Earlier this week, ERP giant, SAP (NYSE: SAP) announced its third quarter results that surpassed market expectations and sent the stock climbing. The market is very pleased with SAP’s strong cloud initiatives.
SAP’s third quarter revenues grew 13% over the year to €6.82 billion (~$7.57 billion), ahead of the market’s estimates of $7.37 billion. Net income grew 28% to €1.25 billion (~$1.40 billion). Adjusted EPS was €1.30 (~$1.45), marginally ahead of the market’s forecast of $1.31 for the quarter.
By segment, Cloud and software business revenues grew 13% to €5.647 billion with cloud revenues growing 37% to €1.807 billion (~$2 billion). Software licenses & support revenues grew 4% to €3.840 billion. Cloud revenues pertaining to SaaS and PaaS segments grew 34% €1.582 billion and cloud revenues for IaaS grew 29% to €170 million. Services revenues accounted for 17% of the quarter’s revenues and grew 15% to €1.162 billion.
For the current year, SAP reiterated its view of cloud and software revenues of €22.4-€22.7 billion (~$25.2-$25.9 billion).
SAP’s Cloud Focus
During the quarter, SAP remained focused on growing its Cloud revenues. It recently announced a tie-up with Microsoft through a partnership called Embrace. The agreement was SAP’s response to address concerns from its customers regarding the difficulty they face in shifting from SAP’s traditional on-premise model to remotely hosted services.
The three-year agreement will help SAP’s large enterprise customers move their business processes into the cloud. They will be able to run operations hosted at remote servers supported by SAP’s S/4HANA database with Microsoft acting as their reseller. The partnership is expected to accelerate and simplify customer migration to S/4HANA on Microsoft Azure, and Microsoft will embed SAP Cloud platform solutions and related services within Azure Cloud Services. SAP expects the tie-up to help generate an estimated $84 million in annual revenues.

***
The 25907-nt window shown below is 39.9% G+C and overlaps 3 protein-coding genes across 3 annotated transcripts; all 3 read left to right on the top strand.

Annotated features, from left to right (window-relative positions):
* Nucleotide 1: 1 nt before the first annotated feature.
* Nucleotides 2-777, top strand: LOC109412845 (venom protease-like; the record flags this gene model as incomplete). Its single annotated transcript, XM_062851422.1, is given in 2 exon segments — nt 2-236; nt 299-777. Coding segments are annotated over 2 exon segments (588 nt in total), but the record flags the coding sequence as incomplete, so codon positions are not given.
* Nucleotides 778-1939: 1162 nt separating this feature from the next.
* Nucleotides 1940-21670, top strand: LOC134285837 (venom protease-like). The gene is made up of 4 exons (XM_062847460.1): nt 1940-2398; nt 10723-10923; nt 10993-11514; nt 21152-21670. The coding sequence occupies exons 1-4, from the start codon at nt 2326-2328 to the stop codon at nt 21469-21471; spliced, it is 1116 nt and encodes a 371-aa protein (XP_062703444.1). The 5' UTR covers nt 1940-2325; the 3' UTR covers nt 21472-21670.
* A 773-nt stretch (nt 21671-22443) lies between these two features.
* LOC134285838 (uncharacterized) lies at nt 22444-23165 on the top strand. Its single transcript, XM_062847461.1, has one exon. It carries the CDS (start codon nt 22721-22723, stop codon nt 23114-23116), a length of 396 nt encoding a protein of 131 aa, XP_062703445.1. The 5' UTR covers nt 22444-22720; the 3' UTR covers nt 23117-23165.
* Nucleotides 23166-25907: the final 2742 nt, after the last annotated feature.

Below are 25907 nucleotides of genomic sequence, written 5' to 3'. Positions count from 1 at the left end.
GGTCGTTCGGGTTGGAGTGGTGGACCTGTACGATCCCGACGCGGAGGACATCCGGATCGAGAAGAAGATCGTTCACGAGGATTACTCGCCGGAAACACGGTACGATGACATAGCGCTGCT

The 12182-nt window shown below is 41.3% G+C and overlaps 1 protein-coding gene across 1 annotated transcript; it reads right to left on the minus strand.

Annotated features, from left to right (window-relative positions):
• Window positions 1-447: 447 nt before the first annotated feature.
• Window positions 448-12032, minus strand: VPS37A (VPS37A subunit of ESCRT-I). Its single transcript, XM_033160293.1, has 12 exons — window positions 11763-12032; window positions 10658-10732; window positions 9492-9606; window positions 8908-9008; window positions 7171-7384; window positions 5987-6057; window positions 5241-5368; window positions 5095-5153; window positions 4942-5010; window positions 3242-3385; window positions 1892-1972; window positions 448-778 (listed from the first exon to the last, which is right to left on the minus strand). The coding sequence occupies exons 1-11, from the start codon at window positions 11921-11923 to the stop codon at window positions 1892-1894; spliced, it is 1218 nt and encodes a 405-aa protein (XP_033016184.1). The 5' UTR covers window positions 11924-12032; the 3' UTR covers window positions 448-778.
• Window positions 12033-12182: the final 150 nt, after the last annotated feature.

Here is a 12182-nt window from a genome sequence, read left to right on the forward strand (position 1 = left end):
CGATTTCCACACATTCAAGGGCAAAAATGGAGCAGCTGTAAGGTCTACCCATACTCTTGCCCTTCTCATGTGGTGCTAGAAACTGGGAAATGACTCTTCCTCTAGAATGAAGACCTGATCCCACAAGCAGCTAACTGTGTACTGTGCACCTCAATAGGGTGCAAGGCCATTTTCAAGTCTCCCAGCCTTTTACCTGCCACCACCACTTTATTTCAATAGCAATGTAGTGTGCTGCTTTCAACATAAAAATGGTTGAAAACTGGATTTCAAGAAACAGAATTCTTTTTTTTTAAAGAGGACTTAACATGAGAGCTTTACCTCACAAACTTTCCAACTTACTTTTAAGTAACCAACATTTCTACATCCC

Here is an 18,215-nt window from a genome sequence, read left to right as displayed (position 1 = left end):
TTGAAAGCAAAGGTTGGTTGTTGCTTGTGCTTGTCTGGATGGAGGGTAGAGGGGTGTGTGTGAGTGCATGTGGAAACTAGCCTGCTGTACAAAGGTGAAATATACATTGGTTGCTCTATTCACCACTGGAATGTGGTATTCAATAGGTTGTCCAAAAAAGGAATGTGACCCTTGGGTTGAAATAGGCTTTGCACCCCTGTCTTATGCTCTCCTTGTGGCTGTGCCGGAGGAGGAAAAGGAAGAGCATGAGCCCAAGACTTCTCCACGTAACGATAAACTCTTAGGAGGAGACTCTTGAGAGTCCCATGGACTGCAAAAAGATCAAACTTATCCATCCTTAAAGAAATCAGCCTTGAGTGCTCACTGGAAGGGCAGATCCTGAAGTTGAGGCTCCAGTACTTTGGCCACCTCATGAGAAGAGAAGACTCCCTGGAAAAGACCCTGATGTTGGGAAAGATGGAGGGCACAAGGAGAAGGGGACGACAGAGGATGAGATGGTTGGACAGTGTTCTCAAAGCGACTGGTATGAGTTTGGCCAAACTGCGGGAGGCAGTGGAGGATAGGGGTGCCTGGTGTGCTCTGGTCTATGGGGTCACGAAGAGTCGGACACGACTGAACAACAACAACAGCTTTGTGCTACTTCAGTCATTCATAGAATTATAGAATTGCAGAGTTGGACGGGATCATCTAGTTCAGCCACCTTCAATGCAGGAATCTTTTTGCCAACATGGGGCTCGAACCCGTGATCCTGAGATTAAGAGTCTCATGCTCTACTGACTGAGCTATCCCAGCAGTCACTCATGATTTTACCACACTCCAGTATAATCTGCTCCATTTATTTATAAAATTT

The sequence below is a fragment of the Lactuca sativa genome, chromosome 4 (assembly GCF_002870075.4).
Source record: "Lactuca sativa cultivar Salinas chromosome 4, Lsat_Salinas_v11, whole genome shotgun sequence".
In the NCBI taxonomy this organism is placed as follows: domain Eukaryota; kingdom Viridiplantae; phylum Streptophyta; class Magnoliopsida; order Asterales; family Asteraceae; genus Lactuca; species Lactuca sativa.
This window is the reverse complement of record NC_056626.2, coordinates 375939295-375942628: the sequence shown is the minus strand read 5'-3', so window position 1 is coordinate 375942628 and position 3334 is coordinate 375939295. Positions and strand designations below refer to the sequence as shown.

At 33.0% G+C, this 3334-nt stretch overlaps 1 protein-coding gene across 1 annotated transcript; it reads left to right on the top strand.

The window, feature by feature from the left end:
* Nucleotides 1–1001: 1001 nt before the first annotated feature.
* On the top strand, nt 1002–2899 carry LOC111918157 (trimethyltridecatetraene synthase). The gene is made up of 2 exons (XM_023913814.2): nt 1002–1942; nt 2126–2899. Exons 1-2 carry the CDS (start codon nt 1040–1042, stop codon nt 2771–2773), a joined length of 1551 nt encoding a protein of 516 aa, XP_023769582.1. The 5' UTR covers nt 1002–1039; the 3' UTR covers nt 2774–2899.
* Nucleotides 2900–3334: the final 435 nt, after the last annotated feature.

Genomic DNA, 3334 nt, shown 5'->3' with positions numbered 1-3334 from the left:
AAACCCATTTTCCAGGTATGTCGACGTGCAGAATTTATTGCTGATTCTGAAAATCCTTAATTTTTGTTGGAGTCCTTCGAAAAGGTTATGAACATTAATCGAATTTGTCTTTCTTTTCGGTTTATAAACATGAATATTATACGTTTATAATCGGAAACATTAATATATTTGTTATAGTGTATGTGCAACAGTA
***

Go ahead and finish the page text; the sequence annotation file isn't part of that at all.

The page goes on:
This is not the first tie-up for Embrace. SAP has already entered into similar agreements with AWS and Google to offer its software for use on their infrastructures. While the move deprioritizes SAP’s own IaaS offering, in the longer run, it is expected to help SAP improve market reach and margins.
Earlier this month, SAP announced significant enhancements to its business technology platform to include advanced BI capabilities. Its business technology platform now includes the Data Warehouse Cloud solution, SAP HANA Cloud, SAP Analytics Cloud, and SAP HANA Cloud Services. By integrating all data and analytics capabilities, SAP is able to offer a complete interconnected service that can store, process, govern, and analyze large volumes of data.
Additionally, the self-service solution makes it easier for businesses to quickly connect their data together and translate it into valuable information. The Data Warehouse Cloud can be deployed either stand-alone or as an extension to SAP’s existing on-premise offerings. The service is offered through a flexible pricing model so that customers don’t have to provide for high up-front investment costs.
SAP’s cloud initiatives appear to be delivering strong results already. While its rival Oracle is struggling to grow its revenues, SAP has delivered double digit revenue growth. Unfortunately, Oracle does not give a detailed breakout of its cloud business performance, making it difficult to truly compare the two players.
SAP announced a change in leadership. Long term CEO, Bill McDermott, is stepping down. He will remain in an advisory capacity till the end of the year. He will be replaced by executive board members Jennifer Morgan and Christian Klein as co-CEOs. The market is looking up to the duo to help SAP compete with younger companies like Workday and continue to drive higher performance from the Cloud.
SAP’s stock is trading at $132.71 with a market capitalization of $163.3 billion. It had climbed to a 52-week high of $140.62 in July this year. It hit a 52-week low of $94.81 in December last year.
This segment is a part in the series : Cloud Stocks